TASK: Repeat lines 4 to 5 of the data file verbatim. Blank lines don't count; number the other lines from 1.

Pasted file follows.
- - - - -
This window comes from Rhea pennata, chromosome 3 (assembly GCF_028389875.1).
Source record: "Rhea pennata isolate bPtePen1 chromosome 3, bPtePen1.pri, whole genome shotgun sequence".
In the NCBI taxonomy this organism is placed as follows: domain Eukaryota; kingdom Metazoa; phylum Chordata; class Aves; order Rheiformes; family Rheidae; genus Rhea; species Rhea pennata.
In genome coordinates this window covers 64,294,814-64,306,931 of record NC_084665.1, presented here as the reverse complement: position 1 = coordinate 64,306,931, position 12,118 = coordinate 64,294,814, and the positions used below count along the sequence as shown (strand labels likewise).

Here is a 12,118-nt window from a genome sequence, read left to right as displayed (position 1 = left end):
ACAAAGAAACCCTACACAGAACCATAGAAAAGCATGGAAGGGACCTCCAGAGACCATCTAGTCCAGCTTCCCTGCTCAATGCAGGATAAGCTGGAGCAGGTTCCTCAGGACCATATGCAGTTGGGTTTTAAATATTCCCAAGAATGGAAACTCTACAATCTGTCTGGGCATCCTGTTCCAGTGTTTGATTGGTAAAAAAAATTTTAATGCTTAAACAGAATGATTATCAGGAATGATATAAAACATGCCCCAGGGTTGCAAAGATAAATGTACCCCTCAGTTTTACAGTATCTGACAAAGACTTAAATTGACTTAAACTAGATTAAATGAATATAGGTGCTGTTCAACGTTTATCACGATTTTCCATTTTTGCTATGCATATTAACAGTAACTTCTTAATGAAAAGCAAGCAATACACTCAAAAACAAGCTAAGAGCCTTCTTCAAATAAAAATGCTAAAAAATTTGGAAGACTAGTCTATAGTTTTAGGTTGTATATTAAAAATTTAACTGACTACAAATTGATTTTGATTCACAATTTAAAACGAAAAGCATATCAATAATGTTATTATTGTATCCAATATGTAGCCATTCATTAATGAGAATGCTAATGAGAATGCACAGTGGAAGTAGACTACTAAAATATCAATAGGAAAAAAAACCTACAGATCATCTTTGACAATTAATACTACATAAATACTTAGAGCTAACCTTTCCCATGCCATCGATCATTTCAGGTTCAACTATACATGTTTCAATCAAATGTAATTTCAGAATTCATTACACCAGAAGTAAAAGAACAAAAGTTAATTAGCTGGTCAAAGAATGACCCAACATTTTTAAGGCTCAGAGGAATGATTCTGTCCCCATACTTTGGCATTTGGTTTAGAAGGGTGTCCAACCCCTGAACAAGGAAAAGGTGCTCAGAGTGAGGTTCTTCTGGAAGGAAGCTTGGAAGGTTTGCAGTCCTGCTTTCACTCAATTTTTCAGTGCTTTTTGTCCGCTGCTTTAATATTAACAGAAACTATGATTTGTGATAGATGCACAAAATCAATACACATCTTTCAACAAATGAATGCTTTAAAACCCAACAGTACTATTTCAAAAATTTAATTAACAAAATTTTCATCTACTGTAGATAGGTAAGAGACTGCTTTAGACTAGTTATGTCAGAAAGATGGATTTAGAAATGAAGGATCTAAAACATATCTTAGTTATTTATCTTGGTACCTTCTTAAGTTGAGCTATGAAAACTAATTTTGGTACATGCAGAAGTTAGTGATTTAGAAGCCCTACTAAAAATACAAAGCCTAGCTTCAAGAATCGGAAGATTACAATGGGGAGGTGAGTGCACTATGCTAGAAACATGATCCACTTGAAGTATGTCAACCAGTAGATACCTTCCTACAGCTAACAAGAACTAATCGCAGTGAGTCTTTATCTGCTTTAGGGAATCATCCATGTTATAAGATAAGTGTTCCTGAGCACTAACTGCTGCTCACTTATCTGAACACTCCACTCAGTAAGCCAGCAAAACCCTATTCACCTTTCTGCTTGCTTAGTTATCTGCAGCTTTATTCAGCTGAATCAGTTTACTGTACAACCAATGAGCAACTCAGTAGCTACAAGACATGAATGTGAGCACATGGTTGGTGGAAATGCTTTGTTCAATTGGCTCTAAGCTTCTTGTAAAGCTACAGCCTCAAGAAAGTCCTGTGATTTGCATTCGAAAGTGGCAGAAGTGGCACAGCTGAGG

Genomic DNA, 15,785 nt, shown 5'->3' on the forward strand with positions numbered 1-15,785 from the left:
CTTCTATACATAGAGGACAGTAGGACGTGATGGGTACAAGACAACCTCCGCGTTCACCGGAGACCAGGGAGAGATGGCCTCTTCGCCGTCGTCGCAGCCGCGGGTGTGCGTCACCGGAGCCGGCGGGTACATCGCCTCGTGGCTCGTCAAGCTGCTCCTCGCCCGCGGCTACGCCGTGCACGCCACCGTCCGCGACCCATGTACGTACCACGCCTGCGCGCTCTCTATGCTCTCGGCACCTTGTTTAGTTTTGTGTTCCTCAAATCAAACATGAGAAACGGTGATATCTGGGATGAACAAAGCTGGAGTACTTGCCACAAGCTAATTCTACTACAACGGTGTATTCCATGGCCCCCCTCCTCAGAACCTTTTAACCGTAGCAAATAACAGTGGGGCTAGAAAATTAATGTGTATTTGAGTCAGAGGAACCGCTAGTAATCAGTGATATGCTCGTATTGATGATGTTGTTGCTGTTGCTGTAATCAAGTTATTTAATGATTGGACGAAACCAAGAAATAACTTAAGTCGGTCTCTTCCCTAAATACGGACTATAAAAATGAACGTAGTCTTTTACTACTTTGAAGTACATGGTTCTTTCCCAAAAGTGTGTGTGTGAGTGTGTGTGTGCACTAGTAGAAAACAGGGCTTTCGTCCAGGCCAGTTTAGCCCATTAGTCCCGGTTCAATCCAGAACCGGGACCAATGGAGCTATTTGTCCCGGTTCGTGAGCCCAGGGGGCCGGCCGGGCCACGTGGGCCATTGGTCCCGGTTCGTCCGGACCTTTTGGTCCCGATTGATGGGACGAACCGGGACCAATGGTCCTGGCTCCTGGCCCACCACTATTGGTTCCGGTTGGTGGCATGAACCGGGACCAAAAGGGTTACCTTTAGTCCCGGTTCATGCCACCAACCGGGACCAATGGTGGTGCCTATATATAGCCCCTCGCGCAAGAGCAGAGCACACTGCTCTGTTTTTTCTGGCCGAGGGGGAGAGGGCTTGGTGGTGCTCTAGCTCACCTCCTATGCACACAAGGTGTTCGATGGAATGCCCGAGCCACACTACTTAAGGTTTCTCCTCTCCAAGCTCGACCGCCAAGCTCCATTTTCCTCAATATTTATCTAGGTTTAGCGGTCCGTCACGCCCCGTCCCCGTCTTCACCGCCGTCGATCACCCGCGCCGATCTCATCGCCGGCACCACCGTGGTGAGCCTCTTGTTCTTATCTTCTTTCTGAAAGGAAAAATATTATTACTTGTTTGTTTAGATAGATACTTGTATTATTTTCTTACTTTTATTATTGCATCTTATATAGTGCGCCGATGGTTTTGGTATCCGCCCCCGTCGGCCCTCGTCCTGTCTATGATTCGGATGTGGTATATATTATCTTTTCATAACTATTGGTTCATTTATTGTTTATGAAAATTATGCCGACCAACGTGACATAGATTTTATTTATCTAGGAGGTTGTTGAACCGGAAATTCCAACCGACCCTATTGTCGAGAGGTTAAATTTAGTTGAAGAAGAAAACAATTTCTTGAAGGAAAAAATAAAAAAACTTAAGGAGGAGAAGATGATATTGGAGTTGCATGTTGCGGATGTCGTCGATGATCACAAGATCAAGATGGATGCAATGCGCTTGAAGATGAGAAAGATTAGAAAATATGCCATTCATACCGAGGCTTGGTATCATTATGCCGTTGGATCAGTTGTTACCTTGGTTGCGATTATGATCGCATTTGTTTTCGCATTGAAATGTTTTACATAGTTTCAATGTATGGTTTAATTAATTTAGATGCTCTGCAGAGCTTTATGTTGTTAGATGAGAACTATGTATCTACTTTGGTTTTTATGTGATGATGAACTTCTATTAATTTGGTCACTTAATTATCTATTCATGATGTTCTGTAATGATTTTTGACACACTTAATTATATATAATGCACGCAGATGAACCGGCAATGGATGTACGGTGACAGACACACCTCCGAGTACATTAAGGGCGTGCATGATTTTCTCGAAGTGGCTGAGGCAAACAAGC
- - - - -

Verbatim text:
In genome coordinates this window covers 64,294,814-64,306,931 of record NC_084665.1, presented here as the reverse complement: position 1 = coordinate 64,306,931, position 12,118 = coordinate 64,294,814, and the positions used below count along the sequence as shown (strand labels likewise).

Here is a 12,118-nt window from a genome sequence, read left to right as displayed (position 1 = left end):